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The State Department is seeking the release of Evan Gershkovich and Paul Whelan, who have been detained in Russia on espionage charges.
The United States said Tuesday that it had made a “significant proposal” to secure the release of two “wrongfully detained” Americans, namely Evan Gershkovich and Paul Whelan, but it was rejected by Russia.
Mr. Gershkovich is a Wall Street Journal reporter, while Mr. Whelan is a former U.S. Marine who worked as a corporate security executive in Michigan. Both were detained in Russia on espionage charges.
Mr. Miller declined to provide specific details about the proposal, but he clarified that it was solely intended to secure the release of Mr. Whelan and Mr. Gershkovich and not any other detainees.
“That proposal was rejected by Russia. [We] shouldn’t have to make these proposals; they never should have been arrested in the first place. They should both be released immediately,” Mr. Miller said. “But we have made a number of proposals … including a substantial one in recent weeks.”
Mr. Miller said the Biden administration would continue “to do everything we can to bring both of them home,” including discussing this issue with allies who can help secure their release.
“Not a week goes by without intense activity to bring Paul and Evan home,” he said.
Mr. Whelan holds U.S., British, Irish, and Canadian citizenship. After a bad-conduct discharge from the Marine Corps in 2008, he went to work as a corporate security executive for a Michigan-based international auto parts manufacturer.
He faces allegations of espionage on behalf of the United States, specifically that he allegedly “collected information constituting a state secret about the activities of one of the enterprises of the Russian military-industrial complex.”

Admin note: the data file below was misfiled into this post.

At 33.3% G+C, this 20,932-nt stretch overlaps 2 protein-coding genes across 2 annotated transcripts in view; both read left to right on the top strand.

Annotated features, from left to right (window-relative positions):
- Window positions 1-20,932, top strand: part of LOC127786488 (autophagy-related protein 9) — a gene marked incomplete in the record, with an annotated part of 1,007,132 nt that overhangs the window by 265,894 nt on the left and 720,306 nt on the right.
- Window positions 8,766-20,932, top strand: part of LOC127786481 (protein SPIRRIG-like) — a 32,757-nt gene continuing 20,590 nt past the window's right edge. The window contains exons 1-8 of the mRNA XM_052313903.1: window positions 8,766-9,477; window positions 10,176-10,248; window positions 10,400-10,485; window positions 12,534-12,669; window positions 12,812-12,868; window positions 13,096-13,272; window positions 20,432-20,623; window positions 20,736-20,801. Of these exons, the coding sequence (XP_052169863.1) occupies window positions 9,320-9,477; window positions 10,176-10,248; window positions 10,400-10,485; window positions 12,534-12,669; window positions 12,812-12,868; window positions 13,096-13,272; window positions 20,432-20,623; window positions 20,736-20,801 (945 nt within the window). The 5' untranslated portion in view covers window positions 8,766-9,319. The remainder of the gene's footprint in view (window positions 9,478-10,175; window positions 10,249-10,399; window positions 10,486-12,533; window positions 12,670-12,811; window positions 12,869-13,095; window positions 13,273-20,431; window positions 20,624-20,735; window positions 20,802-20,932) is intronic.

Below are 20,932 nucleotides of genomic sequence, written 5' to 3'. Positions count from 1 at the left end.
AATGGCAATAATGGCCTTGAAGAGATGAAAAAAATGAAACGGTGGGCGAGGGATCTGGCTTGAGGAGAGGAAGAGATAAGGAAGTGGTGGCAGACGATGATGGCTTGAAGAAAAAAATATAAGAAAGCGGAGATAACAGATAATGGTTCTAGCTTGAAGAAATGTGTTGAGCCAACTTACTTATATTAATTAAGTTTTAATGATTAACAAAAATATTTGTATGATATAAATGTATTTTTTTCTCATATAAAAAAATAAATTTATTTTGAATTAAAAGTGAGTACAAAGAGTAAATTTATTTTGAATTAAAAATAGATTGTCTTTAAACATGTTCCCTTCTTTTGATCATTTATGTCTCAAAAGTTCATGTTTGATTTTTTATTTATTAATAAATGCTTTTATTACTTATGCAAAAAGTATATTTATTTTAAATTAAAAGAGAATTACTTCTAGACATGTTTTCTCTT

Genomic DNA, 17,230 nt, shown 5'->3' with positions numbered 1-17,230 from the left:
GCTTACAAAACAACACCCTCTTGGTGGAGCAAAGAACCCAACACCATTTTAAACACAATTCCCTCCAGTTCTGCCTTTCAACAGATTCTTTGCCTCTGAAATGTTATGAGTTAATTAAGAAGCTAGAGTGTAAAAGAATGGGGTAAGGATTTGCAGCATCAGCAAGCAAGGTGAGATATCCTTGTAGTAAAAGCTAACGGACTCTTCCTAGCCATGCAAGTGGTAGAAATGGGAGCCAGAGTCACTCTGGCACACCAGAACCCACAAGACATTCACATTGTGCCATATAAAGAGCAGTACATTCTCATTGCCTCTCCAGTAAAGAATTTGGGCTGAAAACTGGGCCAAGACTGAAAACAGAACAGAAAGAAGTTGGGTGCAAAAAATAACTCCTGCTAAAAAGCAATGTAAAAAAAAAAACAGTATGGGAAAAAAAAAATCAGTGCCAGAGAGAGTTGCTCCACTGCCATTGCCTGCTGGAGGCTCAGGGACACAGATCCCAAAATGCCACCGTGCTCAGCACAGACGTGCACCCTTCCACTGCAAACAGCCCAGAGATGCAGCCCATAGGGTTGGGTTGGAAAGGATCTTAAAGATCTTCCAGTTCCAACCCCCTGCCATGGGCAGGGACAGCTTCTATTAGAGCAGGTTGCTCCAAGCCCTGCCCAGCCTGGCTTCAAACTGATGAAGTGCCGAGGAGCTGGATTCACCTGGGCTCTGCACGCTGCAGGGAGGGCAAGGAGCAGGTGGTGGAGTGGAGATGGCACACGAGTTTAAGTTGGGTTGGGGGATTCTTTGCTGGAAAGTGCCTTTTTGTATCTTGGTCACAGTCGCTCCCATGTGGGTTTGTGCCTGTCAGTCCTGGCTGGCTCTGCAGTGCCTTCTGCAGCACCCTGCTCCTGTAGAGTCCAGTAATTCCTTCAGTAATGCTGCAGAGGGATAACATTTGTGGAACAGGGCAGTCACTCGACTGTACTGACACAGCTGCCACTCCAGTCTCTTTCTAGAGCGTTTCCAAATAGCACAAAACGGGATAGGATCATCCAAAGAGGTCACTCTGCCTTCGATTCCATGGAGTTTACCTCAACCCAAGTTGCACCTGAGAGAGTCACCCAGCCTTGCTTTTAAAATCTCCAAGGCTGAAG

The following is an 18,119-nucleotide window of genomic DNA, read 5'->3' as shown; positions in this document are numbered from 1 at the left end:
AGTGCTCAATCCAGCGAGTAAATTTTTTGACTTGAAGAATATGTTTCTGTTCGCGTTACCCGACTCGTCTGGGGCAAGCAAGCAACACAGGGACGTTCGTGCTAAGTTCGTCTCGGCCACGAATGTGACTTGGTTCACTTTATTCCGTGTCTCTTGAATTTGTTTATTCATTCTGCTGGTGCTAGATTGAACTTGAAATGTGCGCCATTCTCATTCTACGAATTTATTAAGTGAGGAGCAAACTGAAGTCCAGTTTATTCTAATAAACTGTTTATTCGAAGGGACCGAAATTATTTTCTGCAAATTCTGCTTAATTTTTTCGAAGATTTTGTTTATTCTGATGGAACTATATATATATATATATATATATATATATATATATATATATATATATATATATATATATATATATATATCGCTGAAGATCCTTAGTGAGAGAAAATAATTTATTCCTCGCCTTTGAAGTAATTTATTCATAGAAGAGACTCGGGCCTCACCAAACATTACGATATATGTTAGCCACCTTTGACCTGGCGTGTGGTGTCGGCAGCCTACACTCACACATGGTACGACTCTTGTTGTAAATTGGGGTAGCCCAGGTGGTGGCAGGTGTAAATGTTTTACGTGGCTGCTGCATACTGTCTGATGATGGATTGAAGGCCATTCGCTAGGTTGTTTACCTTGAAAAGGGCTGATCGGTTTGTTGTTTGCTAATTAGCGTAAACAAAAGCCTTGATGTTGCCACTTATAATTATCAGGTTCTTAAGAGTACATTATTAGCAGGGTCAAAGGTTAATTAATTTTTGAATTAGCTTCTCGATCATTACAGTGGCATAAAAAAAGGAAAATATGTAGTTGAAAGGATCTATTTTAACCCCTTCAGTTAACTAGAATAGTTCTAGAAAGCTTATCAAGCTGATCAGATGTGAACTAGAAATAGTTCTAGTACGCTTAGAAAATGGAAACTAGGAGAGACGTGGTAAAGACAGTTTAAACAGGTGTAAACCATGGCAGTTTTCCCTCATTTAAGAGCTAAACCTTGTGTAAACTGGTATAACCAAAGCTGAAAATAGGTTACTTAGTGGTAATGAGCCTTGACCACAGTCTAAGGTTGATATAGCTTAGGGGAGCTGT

Both Mr. Gershkovich and his employer have vehemently denied these allegations, with the U.S. government declaring his detention wrongful. Russian authorities have yet to provide concrete evidence to support the espionage charges.
Alsu Kurmasheva’s Case
When asked about the release of Alsu Kurmasheva—a Russian-American journalist who was detained in Russia for failing to register as an agent of a foreign government—Mr. Miller said that Washington is closely monitoring her case.
“We remain deeply concerned about the extension of her pre-trial detention. We take seriously our commitment to assist U.S. citizens who have been detained overseas, and we will continue to do so,” he added.
Ms. Kurmasheva, who works for Radio Free Europe/Radio Liberty, has been detained since June and was formally arrested and charged in October with failing to register as an agent of a foreign government. Her pre-trial detention has been extended until February.
A coalition of 14 press freedom and First Amendment civil society groups, led by the National Press Club, has urged the Biden administration to designate Ms. Kurmasheva as a wrongfully detained U.S. citizen.
“Our understanding is that Russia has not officially notified the State Department of her detention — however, the U.S. should not delay its own process due to what appears to be a stalling tactic.
They urged Washington to change “outmoded requirements” on designating wrongful detentions “so that the State Department has the authority to quickly declare a detention is unjust when a journalist is taken.”
Caden Pearson and Ryan Morgan contributed to this report.